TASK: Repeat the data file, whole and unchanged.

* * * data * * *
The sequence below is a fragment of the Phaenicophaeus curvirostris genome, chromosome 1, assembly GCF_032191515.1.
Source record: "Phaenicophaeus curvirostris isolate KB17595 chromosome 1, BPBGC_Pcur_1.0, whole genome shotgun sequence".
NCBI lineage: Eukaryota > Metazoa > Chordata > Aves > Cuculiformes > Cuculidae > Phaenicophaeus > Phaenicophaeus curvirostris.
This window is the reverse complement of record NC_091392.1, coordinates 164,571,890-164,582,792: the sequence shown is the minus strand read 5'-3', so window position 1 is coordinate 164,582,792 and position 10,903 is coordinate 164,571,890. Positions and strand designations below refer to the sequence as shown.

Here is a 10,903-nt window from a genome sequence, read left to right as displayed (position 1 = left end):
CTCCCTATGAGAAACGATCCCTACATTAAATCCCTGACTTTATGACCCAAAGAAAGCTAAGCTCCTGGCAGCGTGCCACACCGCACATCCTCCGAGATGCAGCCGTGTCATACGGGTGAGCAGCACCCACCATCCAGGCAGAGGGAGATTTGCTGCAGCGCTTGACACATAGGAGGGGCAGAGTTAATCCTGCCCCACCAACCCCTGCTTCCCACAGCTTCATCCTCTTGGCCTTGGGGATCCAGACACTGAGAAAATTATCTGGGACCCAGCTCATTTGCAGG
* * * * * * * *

The sequence below is a fragment of the Phaenicophaeus curvirostris genome, chromosome 1, assembly GCF_032191515.1.
Source record: "Phaenicophaeus curvirostris isolate KB17595 chromosome 1, BPBGC_Pcur_1.0, whole genome shotgun sequence".
NCBI lineage: Eukaryota > Metazoa > Chordata > Aves > Cuculiformes > Cuculidae > Phaenicophaeus > Phaenicophaeus curvirostris.
This window is the reverse complement of record NC_091392.1, coordinates 164,571,890-164,582,792: the sequence shown is the minus strand read 5'-3', so window position 1 is coordinate 164,582,792 and position 10,903 is coordinate 164,571,890. Positions and strand designations below refer to the sequence as shown.

Here is a 10,903-nt window from a genome sequence, read left to right as displayed (position 1 = left end):
CTCCCTATGAGAAACGATCCCTACATTAAATCCCTGACTTTATGACCCAAAGAAAGCTAAGCTCCTGGCAGCGTGCCACACCGCACATCCTCCGAGATGCAGCCGTGTCATACGGGTGAGCAGCACCCACCATCCAGGCAGAGGGAGATTTGCTGCAGCGCTTGACACATAGGAGGGGCAGAGTTAATCCTGCCCCACCAACCCCTGCTTCCCACAGCTTCATCCTCTTGGCCTTGGGGATCCAGACACTGAGAAAATTATCTGGGACCCAGCTCATTTGCAGG